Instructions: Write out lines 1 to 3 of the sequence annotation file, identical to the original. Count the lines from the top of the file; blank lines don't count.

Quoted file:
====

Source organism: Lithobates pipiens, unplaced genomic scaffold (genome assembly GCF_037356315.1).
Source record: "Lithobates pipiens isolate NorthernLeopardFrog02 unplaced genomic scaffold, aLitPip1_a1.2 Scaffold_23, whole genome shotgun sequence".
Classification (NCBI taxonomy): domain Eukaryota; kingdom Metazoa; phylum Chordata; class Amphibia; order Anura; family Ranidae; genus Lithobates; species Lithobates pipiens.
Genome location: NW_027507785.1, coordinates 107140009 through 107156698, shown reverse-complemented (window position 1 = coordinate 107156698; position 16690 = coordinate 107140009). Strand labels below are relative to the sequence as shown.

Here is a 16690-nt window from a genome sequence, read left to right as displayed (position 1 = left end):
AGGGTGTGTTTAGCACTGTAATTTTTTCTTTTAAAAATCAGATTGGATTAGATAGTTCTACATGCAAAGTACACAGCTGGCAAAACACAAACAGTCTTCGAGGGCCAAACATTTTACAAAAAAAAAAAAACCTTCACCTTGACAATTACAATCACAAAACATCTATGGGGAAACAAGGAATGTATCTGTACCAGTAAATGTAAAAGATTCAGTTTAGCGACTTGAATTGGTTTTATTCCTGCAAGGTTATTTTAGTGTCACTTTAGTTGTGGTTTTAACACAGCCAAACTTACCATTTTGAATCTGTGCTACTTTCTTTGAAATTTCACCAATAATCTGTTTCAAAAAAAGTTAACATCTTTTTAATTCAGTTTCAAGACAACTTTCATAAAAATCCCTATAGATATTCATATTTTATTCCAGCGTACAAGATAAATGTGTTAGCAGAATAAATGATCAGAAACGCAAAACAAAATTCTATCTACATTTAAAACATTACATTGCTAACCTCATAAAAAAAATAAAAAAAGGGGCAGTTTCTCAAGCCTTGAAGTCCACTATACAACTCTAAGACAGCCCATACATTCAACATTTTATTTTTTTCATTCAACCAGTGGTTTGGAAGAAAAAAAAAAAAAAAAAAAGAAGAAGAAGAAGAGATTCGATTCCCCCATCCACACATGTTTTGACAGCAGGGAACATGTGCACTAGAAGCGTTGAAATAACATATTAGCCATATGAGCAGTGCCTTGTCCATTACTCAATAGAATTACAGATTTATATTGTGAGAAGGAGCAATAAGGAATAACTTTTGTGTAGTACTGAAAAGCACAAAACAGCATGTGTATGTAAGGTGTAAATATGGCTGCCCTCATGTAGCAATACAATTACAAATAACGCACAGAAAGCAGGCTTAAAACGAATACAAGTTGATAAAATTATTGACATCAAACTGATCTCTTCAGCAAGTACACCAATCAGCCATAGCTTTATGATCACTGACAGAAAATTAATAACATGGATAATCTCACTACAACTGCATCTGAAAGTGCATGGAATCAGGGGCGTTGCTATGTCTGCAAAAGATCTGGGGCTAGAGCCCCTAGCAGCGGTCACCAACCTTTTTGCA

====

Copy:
Source organism: Lithobates pipiens, unplaced genomic scaffold (genome assembly GCF_037356315.1).
Source record: "Lithobates pipiens isolate NorthernLeopardFrog02 unplaced genomic scaffold, aLitPip1_a1.2 Scaffold_23, whole genome shotgun sequence".
Classification (NCBI taxonomy): domain Eukaryota; kingdom Metazoa; phylum Chordata; class Amphibia; order Anura; family Ranidae; genus Lithobates; species Lithobates pipiens.